Thursday, November 8, 2012
Why genetically profile a glioma?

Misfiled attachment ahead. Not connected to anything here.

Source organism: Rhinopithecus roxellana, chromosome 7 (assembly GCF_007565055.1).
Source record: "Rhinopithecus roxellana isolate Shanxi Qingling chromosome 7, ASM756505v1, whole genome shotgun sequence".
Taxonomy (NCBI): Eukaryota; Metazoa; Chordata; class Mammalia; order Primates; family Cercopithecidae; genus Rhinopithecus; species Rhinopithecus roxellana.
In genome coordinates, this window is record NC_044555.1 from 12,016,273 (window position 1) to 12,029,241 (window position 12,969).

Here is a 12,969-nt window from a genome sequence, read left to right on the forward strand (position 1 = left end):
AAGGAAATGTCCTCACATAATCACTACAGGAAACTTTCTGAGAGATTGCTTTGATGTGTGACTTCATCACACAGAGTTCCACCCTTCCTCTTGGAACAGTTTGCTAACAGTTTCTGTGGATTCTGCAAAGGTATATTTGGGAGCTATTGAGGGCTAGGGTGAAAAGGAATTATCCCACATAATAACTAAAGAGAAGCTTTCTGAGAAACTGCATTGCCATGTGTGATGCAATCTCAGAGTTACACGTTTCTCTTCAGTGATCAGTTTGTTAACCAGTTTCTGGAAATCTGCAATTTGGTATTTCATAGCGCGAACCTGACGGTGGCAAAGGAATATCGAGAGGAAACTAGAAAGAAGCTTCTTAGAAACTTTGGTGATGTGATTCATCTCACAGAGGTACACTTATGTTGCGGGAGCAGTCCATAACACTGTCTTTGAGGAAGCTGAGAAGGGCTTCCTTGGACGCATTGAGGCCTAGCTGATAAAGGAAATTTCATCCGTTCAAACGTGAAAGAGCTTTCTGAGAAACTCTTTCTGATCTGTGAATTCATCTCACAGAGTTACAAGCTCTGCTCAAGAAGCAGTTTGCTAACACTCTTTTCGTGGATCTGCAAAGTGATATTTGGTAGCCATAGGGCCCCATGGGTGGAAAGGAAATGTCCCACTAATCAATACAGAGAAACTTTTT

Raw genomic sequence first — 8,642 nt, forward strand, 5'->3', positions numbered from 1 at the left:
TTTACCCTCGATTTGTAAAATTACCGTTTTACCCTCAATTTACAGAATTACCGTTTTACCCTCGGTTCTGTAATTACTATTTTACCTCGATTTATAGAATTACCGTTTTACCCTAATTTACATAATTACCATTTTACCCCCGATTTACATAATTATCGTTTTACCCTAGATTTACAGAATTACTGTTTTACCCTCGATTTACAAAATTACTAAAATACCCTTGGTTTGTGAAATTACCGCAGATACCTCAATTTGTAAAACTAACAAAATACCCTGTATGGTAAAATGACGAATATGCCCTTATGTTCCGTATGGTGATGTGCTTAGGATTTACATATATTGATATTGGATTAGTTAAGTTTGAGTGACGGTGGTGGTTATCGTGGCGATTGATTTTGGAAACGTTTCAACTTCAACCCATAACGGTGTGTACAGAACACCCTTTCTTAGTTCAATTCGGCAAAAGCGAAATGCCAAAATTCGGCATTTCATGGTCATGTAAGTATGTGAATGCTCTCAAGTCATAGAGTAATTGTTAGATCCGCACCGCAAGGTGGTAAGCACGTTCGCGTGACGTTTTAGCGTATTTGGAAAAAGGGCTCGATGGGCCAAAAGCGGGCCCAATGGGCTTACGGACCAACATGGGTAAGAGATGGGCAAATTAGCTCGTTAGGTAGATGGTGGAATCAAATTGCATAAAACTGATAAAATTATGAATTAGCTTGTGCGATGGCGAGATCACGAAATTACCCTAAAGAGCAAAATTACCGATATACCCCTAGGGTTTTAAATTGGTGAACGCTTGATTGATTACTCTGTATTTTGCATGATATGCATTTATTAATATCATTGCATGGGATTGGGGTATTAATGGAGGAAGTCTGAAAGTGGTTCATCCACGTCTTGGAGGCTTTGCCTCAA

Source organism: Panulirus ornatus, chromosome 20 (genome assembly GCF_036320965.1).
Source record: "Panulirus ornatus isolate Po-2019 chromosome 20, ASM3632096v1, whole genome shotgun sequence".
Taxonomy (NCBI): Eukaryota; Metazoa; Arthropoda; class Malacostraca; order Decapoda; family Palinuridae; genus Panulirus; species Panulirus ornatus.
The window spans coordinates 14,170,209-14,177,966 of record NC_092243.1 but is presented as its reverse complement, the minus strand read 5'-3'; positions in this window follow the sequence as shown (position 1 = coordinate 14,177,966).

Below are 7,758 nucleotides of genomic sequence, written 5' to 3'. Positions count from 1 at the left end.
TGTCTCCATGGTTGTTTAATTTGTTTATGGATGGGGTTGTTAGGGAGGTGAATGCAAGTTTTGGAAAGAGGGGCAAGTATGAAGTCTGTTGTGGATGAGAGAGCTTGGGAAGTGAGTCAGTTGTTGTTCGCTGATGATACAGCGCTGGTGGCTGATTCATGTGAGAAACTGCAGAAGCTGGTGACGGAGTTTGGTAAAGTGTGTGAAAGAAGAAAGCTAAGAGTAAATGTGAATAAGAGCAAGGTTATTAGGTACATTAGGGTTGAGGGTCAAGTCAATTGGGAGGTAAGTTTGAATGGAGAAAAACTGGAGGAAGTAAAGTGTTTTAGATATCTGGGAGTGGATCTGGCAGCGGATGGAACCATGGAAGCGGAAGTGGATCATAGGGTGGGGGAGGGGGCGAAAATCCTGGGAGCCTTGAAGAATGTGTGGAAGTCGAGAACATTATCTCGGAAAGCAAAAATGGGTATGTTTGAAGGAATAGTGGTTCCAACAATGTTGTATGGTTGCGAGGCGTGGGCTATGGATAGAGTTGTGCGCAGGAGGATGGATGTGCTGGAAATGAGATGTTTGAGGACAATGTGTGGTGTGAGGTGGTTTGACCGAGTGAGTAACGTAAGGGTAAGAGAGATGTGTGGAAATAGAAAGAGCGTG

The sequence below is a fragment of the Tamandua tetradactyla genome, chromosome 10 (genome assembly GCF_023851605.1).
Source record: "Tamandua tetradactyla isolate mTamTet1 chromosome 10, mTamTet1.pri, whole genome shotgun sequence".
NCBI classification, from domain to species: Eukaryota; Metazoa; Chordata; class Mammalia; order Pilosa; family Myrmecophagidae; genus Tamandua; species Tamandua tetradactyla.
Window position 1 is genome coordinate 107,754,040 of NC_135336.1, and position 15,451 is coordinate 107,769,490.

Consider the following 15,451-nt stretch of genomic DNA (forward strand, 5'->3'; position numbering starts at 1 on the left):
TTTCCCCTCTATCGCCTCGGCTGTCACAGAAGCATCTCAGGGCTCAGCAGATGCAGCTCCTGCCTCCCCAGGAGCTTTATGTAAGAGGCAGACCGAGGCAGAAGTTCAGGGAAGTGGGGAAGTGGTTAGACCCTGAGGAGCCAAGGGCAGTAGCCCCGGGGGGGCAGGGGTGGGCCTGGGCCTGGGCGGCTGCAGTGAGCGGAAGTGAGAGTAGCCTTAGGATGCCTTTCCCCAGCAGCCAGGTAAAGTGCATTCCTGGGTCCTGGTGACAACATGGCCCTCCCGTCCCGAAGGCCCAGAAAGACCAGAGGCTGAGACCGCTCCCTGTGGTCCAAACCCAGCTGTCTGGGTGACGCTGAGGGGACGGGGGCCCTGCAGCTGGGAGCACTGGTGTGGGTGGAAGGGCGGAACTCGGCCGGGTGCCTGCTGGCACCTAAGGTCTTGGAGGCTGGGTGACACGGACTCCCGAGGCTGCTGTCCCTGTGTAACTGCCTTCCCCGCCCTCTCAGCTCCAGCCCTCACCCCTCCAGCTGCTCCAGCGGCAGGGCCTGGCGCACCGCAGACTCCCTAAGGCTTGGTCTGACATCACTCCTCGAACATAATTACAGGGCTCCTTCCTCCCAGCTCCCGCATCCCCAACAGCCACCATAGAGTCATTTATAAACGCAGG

A couple of weeks ago I met with representatives of Castle Biosciences regarding their proprietary gene expression profile assay for glioblastomas, called DecisionDx-GBM, as well as their multi-methylation test for grade II and III gliomas, called DecisionDX-G-CIMP. During the meeting, I brought up a crucial issue raised by a Neuropathology Blog reader. I'll quote part of the reader's comment: "I doubt anyone wants to give a patient a life expectancy prediction based on the results of this test, since individuals may fall at any point on a survival curve. So I would not be eager to recommend this test until there are alternative treatments for those in poor prognosis groups." The representative's response to this concern was that prognostication is an important part of the decision-making process that a neuro-oncologist, in collaboration with the patient, takes into account in recommending a course of treatment. For example, when should Avastin be introduced into the regimen? If a patient has a tumor with a genetic signature that has a longer median survival, perhaps the neuro-oncologist would be more likely to hold back on the introduction of Avastin, keeping it in his armamentarium for later in the disease course. I would add that if I personally had the misfortune of being diagnosed with a glioblastoma, I would like to have as much prognostic information as possible just to help me adjust psychologically to dealing with the the disease. I realize that one individual can fall at any point on a survival curve. But put yourself in the patient's shoes for a moment. Wouldn't you want this test done, as well as IDH1 mutation, MGMT methylation status, 1p/19q testing, and whatever else that might be available to get as much information as possible about this disease has invaded you? Since, as Castle Biosciences states, insurance will cover this test, I see both practical and intangible benefits to doing it. I would be curious to hear what other neuropathologists have to say about this issue in general and about the Castle Biosciences tests in particular. I should note that the Castle tests were developed by the widely-respected neuropathologists Dr. Kenneth Aldape at MD Anderson. I am seriously entertaining the idea of routinely using the Castle Biosciences tests at my institution and would be interested in the advice of the neuropathology community as a whole regarding this issue. Please post to comments.